B.C. cattlemen still have a lot of catching up to do

The Internet has brought huge changes in the working world, especially in the past decade as technology has advanced.

The Internet has brought huge changes in the working world, especially in the past decade as technology has advanced. Now we can view events occurring in far-away places, in real-time — live on our home-computers.

The cattle industry is endeavoring to keep up and there are several companies (in Canada) offering services that enable live viewing of cattle-auction sales, with the added bonus of allowing you to buy or sell cattle without leaving the comfort of home.

Yesterday, we sold several loads of cattle via the Canadian Satellite Livestock Auction (VJV- Alberta) watching from home as they sold — amazing, and all through the miracle of modern technology. BC Livestock Co-op sales (Kamloops, Okanagan Falls, Williams Lake and Vanderhoof yards) has recently added that service, which can be viewed live on sale days, combining forces with TEAM Auction Sales of Calgary, Alta. to facilitate that option.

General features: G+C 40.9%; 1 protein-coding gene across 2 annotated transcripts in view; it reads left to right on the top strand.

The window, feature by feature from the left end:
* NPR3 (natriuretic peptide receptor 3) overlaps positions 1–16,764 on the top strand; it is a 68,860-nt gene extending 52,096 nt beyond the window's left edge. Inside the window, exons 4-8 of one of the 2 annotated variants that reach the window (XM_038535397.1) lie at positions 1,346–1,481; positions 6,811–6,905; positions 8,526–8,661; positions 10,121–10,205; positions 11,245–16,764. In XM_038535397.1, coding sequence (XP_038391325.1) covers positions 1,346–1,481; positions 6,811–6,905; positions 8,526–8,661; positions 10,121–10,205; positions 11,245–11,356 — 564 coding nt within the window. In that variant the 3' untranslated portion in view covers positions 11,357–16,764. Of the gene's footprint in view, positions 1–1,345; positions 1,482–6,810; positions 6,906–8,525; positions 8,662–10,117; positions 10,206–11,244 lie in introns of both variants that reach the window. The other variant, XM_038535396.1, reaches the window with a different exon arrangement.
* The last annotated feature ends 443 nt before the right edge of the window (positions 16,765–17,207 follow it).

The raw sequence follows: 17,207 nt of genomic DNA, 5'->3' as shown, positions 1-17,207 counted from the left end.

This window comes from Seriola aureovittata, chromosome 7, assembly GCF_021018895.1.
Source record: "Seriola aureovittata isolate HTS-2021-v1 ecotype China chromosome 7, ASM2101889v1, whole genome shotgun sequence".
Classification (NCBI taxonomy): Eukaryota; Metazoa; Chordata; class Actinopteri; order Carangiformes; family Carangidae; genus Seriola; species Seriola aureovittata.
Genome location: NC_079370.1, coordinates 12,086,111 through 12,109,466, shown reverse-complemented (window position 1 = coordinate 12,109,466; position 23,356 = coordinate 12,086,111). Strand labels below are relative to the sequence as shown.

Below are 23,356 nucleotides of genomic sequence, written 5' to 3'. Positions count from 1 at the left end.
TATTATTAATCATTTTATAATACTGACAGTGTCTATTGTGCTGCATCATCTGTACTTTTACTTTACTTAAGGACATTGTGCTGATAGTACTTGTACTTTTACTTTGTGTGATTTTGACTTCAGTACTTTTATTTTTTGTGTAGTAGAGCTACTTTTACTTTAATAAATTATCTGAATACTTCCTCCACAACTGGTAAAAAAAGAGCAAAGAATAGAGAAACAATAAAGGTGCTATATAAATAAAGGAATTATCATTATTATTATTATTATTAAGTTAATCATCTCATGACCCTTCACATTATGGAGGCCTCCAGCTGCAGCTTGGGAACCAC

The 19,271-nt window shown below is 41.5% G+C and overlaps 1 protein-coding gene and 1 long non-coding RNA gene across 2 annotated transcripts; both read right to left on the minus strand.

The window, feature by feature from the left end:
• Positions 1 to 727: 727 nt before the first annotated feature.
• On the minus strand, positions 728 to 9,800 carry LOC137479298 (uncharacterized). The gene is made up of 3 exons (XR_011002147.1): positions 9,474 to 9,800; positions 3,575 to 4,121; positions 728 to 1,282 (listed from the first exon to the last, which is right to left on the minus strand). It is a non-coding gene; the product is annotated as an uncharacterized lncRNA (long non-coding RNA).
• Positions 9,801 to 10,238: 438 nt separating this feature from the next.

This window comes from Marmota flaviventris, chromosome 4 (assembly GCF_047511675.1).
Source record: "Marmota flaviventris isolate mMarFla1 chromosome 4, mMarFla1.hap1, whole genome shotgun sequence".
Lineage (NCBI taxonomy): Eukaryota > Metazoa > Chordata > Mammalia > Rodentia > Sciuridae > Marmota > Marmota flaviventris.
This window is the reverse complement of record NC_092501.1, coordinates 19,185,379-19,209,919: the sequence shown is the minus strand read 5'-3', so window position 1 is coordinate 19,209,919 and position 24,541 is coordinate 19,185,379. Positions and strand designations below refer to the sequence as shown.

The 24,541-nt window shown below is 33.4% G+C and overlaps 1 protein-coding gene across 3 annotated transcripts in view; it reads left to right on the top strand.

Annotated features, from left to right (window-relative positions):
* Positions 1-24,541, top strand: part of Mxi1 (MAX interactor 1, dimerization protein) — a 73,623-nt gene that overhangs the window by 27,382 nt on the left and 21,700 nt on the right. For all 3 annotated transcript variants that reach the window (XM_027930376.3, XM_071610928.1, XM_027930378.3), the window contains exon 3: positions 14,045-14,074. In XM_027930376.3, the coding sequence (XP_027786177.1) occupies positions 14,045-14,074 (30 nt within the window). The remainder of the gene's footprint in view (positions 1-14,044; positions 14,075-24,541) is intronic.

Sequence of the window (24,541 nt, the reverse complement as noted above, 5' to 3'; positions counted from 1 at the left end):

Our sale prices were great! The North American cattle market continues to hold strong with continental shortages in cattle supply pushing prices upward. As a result, cattle producers (grass-roots-level) are finally realizing returns that may possibly translate to a decent standard of living after more than a decade of cutbacks and having to scrimp in every way possible just to remain in business while living decidedly no-frills-lifestyles, eking out subsistence-level incomes.

As the budget crunch looks to ease a bit for ranch families, the opposite holds true for urban families as they will experience rising prices for beef products in retail outlets. Although the cattlemen have great empathy for the added financial strain that will place on consumer-pocketbooks, it will not be enough to propel them to give the cash back.

The 10 long years it has taken for the market to rebound from the devastations of 2003 means that they still have a whole lot of catching up to do.

Liz Twan is a local rancher and freelance columnist for the Tribune.